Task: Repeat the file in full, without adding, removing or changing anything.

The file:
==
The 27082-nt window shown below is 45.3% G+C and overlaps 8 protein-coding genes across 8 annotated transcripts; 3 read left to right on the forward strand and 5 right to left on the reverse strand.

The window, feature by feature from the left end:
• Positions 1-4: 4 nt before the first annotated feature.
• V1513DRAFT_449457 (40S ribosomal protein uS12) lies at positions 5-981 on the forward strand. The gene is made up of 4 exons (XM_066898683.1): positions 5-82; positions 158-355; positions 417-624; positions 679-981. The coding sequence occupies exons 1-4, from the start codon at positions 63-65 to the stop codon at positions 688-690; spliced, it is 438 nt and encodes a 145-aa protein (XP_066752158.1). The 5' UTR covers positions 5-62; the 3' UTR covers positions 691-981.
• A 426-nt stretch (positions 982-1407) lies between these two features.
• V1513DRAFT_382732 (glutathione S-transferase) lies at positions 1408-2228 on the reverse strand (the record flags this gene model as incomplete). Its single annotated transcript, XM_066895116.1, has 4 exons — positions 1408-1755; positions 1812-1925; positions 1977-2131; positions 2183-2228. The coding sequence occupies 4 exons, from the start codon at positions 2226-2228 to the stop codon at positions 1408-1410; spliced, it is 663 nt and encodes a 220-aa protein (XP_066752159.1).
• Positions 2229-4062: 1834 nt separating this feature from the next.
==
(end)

The 27082-nt window shown below is 45.3% G+C and overlaps 8 protein-coding genes across 8 annotated transcripts; 3 read left to right on the forward strand and 5 right to left on the reverse strand.

The window, feature by feature from the left end:
• Positions 1-4: 4 nt before the first annotated feature.
• V1513DRAFT_449457 (40S ribosomal protein uS12) lies at positions 5-981 on the forward strand. The gene is made up of 4 exons (XM_066898683.1): positions 5-82; positions 158-355; positions 417-624; positions 679-981. The coding sequence occupies exons 1-4, from the start codon at positions 63-65 to the stop codon at positions 688-690; spliced, it is 438 nt and encodes a 145-aa protein (XP_066752158.1). The 5' UTR covers positions 5-62; the 3' UTR covers positions 691-981.
• A 426-nt stretch (positions 982-1407) lies between these two features.
• V1513DRAFT_382732 (glutathione S-transferase) lies at positions 1408-2228 on the reverse strand (the record flags this gene model as incomplete). Its single annotated transcript, XM_066895116.1, has 4 exons — positions 1408-1755; positions 1812-1925; positions 1977-2131; positions 2183-2228. The coding sequence occupies 4 exons, from the start codon at positions 2226-2228 to the stop codon at positions 1408-1410; spliced, it is 663 nt and encodes a 220-aa protein (XP_066752159.1).
• Positions 2229-4062: 1834 nt separating this feature from the next.